• Other measures (Level 2-3): Algorithms with potential for lesser harm could be subject to a range of controls including ex-ante approval, transparency obligations, risk assessment, audit or notification obligations to supervisory authorities.
  • No extra regulation (Level 1): Algorithms with zero or negligible prospect of harm should not be subject to extra measures.

Fundamental challenges

These are superficially attractive measures but how do you “regulate” an algorithm in practice. An algorithm is fundamentally different to a human being. It is not intelligent as such and does not share the same desires and motivations as a human. This means there is no digital equivalent to the “smoke filled room” in which the algorithm will incriminate itself.

Instead, many regulatory remedies will attach to the code itself or the operation of the algorithm. This raises some difficult issues.

  • Complexity: Most algorithms of interest will be difficult to review and understand. If artificial intelligence is used the algorithm is likely to operate in a “black box” and the inner workings largely incomprehensible to a human. Even those written using traditional programming techniques will implement complex underlying models and be in technical code that is only accessible by those with high levels of technical skill.
  • Dynamic: Algorithms are updated frequently to improve their performance and to respond to changes in the environment in which it is used (for example, to counter misuse). This could be by tweaking and tuning aspects of the algorithm, or replacement with a completely new algorithm. In either event, any remedy needs to be flexible enough to allow rapid changes in the underlying technology.
  • Dynamic environment and data sensitivity: Even where an algorithm remains the same, the environment in which it is used is likely to change dramatically over time. The algorithm may well be chaotic which would make mapping its inputs and outputs difficult as even small changes to the initial conditions lead to large differences in its output.
  • Confidentiality and gaming: Finally, the algorithm will be highly confidential and organisations will be very sensitive to it being disclosed to a regulator or being subject to more public scrutiny. This is largely to protect the intellectual property rights in the algorithm but is also to stop “gaming” the algorithm. For example, a detailed technical explanation of the algorithms used in search engines would be used by third parties to try and trick the system into giving their website a higher ranking.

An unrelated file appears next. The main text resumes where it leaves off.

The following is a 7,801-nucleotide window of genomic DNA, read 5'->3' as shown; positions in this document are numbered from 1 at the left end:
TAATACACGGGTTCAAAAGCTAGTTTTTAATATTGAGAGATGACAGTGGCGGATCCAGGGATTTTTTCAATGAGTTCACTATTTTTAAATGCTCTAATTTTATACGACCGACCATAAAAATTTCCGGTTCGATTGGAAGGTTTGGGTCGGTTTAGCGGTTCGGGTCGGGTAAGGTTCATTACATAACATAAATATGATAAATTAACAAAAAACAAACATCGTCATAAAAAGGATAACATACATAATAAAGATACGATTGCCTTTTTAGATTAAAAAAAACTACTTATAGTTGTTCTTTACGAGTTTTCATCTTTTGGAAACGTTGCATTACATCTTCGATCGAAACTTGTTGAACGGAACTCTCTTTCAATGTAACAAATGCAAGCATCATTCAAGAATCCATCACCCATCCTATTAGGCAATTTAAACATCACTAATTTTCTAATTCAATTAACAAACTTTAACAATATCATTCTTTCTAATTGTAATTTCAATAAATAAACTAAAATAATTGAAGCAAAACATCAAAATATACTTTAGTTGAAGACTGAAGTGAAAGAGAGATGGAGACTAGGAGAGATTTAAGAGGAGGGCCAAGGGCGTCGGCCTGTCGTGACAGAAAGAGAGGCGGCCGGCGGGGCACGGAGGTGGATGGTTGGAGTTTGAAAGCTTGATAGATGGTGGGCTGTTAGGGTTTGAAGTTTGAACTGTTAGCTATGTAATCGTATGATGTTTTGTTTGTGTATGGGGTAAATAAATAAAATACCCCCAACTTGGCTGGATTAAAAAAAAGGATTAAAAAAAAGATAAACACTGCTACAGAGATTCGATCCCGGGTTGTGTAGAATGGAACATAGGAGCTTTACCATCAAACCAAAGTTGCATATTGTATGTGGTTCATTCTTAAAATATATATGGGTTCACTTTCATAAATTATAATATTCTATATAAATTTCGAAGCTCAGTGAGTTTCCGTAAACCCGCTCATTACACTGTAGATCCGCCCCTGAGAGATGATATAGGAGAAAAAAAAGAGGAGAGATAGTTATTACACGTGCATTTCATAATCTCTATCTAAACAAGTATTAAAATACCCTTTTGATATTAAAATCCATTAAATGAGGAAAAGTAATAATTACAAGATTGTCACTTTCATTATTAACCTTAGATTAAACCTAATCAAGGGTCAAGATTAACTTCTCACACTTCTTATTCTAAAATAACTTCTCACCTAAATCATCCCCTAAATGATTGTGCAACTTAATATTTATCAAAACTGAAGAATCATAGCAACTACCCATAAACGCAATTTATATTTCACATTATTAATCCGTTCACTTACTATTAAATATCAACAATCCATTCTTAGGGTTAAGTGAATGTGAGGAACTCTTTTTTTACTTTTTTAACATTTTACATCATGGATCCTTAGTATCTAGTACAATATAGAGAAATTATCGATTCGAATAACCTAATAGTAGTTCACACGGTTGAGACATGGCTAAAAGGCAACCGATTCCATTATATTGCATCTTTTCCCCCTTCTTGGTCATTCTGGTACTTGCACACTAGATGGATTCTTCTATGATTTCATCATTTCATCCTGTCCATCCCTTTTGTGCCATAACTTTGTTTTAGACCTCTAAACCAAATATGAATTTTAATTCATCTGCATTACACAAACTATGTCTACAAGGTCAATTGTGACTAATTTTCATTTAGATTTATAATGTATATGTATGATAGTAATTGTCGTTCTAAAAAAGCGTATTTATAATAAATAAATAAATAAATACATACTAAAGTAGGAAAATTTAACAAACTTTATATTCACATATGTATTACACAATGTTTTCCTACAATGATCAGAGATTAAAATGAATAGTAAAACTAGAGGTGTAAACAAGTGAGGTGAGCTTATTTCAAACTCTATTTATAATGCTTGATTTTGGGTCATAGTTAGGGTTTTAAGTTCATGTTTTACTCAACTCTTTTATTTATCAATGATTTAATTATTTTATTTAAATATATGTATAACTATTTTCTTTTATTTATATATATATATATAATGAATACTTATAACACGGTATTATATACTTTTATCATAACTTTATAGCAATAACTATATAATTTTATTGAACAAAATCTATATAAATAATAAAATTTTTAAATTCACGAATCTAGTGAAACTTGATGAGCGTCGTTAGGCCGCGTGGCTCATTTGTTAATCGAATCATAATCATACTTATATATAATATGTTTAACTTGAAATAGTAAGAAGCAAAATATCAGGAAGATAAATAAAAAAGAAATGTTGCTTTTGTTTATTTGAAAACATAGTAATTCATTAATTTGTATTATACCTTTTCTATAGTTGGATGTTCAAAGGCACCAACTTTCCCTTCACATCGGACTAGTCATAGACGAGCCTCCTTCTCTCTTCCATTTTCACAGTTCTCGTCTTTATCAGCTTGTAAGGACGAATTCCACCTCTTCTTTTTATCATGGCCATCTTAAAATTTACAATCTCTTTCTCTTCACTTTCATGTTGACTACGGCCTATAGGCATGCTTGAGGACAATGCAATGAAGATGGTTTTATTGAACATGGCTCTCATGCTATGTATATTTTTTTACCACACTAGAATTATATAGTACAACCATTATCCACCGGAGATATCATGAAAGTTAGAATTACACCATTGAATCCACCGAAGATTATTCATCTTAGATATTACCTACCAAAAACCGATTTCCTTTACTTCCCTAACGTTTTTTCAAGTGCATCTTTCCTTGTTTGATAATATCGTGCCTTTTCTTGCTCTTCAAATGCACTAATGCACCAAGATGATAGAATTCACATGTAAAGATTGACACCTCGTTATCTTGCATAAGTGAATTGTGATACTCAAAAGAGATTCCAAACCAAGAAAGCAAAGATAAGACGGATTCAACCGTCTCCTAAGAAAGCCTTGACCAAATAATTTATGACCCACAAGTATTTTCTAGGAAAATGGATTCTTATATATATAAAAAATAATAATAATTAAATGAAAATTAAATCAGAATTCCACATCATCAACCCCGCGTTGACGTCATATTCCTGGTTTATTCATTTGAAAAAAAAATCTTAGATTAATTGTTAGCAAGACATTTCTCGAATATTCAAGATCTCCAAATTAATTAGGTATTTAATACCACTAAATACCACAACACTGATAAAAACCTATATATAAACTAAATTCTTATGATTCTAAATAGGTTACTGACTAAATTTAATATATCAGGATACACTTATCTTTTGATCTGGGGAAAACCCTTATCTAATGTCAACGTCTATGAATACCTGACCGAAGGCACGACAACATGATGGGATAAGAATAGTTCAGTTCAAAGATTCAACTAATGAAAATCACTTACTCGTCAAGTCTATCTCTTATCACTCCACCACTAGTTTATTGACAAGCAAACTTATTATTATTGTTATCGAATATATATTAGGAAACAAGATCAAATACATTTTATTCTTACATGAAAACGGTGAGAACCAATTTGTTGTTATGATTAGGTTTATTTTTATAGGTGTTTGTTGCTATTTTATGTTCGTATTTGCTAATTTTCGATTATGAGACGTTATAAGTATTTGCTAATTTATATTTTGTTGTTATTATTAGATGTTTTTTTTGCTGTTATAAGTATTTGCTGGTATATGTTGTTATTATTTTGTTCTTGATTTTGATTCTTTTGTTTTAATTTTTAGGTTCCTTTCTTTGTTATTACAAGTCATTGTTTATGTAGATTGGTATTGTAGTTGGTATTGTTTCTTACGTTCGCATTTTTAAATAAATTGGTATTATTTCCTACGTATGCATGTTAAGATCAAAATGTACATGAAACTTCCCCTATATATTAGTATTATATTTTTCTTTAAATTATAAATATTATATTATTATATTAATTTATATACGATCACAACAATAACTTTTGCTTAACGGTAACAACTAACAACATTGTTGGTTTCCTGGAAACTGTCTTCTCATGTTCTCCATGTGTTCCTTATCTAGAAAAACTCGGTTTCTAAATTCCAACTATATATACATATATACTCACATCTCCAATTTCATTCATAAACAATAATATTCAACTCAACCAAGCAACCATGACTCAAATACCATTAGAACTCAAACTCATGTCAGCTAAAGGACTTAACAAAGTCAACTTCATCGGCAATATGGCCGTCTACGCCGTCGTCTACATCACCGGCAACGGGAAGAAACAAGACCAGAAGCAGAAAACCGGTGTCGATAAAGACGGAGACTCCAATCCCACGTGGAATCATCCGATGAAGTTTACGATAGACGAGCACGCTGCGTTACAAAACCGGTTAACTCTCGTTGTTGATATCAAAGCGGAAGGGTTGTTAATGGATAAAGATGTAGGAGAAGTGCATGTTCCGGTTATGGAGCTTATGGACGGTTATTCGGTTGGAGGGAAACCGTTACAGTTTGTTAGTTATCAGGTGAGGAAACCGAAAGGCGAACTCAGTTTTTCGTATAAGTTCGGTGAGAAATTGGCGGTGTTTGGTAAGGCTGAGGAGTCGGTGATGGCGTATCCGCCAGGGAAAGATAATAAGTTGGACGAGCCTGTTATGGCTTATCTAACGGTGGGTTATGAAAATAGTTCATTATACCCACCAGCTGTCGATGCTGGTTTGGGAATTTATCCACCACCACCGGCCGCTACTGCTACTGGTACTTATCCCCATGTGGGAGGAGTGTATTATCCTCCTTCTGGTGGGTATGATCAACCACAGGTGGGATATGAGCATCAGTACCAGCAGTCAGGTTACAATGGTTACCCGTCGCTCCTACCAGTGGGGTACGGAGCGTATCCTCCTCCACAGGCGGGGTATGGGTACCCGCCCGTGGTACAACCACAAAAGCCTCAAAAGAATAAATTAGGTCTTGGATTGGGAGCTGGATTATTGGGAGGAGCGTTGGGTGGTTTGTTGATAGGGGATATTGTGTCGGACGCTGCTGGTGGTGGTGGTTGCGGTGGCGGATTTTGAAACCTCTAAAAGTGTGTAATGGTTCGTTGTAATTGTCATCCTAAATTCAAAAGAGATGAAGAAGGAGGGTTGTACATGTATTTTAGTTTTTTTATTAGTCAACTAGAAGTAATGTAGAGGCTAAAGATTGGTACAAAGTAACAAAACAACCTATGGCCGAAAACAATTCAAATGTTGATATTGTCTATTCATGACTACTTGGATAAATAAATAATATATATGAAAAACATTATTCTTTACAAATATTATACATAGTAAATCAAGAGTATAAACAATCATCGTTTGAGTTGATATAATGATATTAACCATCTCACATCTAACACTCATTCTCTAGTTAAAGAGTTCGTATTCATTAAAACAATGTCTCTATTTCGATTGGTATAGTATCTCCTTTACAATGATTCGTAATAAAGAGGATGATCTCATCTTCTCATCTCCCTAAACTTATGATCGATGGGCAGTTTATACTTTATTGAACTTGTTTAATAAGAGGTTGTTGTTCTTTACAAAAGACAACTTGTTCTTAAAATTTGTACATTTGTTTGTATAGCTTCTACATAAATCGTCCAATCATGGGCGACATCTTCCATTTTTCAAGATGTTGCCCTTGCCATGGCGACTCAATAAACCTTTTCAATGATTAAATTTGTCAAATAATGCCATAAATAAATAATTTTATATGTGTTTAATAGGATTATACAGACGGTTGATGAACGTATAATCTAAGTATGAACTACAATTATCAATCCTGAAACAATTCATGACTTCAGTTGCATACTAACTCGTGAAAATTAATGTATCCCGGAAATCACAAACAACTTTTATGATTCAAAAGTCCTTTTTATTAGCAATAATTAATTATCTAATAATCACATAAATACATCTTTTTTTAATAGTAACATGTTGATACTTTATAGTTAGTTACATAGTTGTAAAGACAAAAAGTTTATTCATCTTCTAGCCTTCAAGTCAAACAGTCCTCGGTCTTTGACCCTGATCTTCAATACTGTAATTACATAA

A toolkit of strawman remedies

With these challenges in mind, we set out a range of strawman remedies and consider the extent to which they are already available or workable. This assumes that it is necessary to regulate the monkey and not the organ grinder. Where there is evidence the organisation deploying the algorithm intended it to have particular adverse effects, such as to discriminate or collude with competitors, detailed technical inspection of the algorithm may not be necessary.

Compliance: The least intrusive remedies would be to impose duties on organisations using the algorithms to take steps to ensure it is used safely and lawfully. It would be up to the organisation how to implement that duty:

  • Risk assessment. The organisation could be required to conduct a risk assessment on the algorithm before using it in the live environment. Under the EU General Data Protection Regulation, organisations must conduct a data protection impact assessment on new processing where it is potentially high risk. This risk assessment could be backed up by a code of practice or seal. For example, the German Data Ethics Commission suggests that algorithms could be subject to voluntary or mandatory quality seals.